After I had paid the fee for our twenty minutes, we fitted ourselves with life jackets and headed to the dock.  The attendant quickly went over instructions.  He said something to the effect of ‘go left to go left, go right to go right’.  He was referencing the way to manipulate the steering apparatus that was centered between our seats.  I followed his directions and we were off to the races….but, not really.  The harder we pedaled and the more I tried to maneuver us away from the dock, the more we stayed put. Eventually, I was able to get us crookedly angled away as long as we pedaled BACKWARDS.  Let’s just say, I shouldn’t quit my day job.

As we slowly and awkwardly floated out to sea, I casually said, “Full Speed, why don’t you try steering?”

He grabbed the control and in less than 30 seconds had us on a straight path.  He steered the paddle boat as if he had been doing it his whole life.  Turns out, you didn’t ‘go left to go left’.  Instead, you actually had to do the opposite.  Since I wasn’t particularly prideful about my gaping inefficiencies as a paddle boat captain, I sat back and enjoyed the ride.  Apparently, knowing how to actually steer properly makes everything a whole lot more smooth.

As we floated about, I had this out-of-body moment.  It was almost as if I was looking at Full Speed as how he could possibly be as a grown man.  Not surprisingly, he appeared a lot like Mad Dog.

I thought back to when I was twelve.  At that point in my life some fundamental aspects of my personality were formed.  My sensitivity, my empathy, and my creativity are all still a part of the grown-up version of me.  As I looked at Full Speed calmly navigating the waters before us, I thought if he has even half this amount of ease and confidence as a grown-up, he is going to do just fine.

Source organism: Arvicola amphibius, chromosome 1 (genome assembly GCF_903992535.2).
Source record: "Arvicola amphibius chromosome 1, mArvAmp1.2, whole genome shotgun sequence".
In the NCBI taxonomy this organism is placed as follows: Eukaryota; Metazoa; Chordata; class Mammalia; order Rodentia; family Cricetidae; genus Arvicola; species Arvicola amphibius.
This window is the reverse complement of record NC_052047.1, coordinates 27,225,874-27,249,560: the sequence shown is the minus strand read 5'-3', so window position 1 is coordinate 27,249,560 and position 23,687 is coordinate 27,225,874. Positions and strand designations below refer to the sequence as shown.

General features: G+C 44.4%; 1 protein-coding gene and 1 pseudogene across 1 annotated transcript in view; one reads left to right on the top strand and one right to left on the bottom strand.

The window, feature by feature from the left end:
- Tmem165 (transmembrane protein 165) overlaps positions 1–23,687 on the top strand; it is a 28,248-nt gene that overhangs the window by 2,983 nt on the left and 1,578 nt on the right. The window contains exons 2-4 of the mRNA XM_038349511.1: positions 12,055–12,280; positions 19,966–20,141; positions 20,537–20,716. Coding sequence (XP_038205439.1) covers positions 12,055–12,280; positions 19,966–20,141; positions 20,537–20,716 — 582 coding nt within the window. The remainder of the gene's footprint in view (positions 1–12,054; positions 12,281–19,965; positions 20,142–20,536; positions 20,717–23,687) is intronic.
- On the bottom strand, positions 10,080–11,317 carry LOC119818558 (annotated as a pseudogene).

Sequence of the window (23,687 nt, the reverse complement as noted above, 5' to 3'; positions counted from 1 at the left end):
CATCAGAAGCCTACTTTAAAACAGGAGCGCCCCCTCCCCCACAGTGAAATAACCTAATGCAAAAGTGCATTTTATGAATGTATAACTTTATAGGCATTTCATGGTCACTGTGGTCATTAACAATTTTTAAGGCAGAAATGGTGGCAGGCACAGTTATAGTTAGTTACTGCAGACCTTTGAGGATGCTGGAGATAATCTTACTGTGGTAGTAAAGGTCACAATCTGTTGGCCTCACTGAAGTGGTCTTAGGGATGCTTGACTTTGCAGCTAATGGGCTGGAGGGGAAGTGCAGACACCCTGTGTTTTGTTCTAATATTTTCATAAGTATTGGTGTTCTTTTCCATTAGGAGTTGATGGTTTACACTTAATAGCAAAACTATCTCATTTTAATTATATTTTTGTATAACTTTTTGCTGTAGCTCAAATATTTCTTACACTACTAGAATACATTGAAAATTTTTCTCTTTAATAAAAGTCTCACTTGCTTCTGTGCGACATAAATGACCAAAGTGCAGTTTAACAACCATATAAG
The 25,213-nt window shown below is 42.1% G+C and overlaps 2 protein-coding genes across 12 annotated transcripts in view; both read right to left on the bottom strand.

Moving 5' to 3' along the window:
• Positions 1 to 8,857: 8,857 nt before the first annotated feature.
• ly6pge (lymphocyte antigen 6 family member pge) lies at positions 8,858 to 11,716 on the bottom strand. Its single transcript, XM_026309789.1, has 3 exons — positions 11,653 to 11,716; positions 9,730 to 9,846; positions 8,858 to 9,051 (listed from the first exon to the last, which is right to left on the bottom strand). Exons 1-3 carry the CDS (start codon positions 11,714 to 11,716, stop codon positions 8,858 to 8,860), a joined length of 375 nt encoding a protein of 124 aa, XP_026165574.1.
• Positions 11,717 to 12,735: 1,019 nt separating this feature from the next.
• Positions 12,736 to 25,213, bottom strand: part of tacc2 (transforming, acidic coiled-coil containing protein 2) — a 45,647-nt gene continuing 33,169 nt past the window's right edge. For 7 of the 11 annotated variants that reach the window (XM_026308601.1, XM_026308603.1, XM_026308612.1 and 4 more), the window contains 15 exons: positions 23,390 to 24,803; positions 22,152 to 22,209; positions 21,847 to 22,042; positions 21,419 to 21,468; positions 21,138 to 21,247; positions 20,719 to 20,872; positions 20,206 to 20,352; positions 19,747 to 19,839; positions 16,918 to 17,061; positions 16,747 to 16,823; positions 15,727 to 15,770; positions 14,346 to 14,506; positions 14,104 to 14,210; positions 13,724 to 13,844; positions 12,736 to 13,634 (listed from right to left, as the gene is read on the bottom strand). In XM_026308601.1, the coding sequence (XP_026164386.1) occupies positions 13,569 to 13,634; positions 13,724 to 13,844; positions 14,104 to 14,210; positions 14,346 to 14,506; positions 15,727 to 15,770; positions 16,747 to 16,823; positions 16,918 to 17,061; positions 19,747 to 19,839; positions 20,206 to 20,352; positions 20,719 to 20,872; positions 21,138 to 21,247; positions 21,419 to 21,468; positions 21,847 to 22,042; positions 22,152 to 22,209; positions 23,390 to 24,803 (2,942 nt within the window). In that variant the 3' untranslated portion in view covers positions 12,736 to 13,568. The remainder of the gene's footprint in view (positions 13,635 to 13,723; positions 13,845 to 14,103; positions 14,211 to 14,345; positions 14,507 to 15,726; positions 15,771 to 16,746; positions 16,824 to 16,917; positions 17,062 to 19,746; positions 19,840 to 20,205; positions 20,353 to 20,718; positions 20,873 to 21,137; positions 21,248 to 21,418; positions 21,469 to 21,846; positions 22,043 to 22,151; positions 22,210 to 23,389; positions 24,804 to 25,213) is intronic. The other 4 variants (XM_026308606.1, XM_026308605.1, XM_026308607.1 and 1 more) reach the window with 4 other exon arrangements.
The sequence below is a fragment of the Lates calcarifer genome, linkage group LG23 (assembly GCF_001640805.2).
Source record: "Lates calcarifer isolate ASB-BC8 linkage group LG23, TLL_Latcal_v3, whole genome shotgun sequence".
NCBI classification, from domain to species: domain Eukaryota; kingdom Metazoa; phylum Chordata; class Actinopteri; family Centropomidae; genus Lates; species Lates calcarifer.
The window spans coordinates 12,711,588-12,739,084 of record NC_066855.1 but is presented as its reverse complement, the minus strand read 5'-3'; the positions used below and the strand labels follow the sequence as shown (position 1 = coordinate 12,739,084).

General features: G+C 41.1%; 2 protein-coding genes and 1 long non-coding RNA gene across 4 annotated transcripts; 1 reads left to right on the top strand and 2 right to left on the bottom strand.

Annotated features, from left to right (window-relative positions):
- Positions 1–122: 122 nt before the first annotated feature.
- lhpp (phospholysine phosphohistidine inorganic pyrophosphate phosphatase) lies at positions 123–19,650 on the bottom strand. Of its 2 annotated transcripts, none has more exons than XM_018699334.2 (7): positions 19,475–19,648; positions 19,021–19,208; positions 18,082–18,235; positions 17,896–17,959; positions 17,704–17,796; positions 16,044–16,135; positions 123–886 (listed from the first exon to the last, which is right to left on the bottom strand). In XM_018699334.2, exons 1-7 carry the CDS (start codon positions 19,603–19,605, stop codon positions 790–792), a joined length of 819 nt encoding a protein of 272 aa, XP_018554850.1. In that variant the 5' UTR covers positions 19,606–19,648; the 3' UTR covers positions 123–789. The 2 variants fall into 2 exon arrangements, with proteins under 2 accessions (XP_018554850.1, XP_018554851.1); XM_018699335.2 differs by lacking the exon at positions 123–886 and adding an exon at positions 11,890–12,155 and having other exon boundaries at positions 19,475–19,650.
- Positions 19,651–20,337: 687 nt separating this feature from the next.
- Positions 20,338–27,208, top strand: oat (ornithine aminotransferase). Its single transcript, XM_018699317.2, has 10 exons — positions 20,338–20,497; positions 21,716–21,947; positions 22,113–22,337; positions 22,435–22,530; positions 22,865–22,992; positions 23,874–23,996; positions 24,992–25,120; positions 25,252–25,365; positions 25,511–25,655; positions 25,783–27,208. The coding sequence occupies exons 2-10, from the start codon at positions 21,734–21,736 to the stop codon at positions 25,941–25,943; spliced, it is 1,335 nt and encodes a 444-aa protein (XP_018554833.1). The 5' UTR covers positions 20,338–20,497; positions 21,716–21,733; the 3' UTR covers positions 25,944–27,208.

Best paddle boat ride ever.




children, family, humor, kids, motherhood, parenting

The Bedtime Dilemma

The inevitable summer bedtime negotiation had begun.  T.Puzzle and Full Speed aimed high, Mad Dog and I aimed low.  T.Puzzle wondered out loud, “Why do grown-ups get to stay up later than kids?”  We explained as best we could, that adults are done growing so they don’t need as much sleep.  Kids’ bodies are still changing and growing every day and need the extra sleep to help in this process.  He seemed mollified.  Then, he started to imagine what his bedtime would be in the future.  Full Speed started shouting out ages and as these ages increased, the bedtimes rose exponentially. “When I’m ten I’ll stay up until 9.  When I’m 12 I’ll stay up until 10″… and  so on and so on.  When he reached the number 18 we told him that at that time, if he didn’t live at home anymore, he could stay up as late as he wanted.  That’s the great thing about being a grown-up, we explained.  You can stay up as late as you want.

I asked T.Puzzle, “How late are you going to stay up when you’re 24?”

“Well,…I’m going to still live at home.  I’m always going to live at home,” he said.

Full Speed, not missing a beat, said, “I guess we better get some bigger beds.”

The boys hanging in T.Puzzle's crib.  Hard to believe they both used to fit!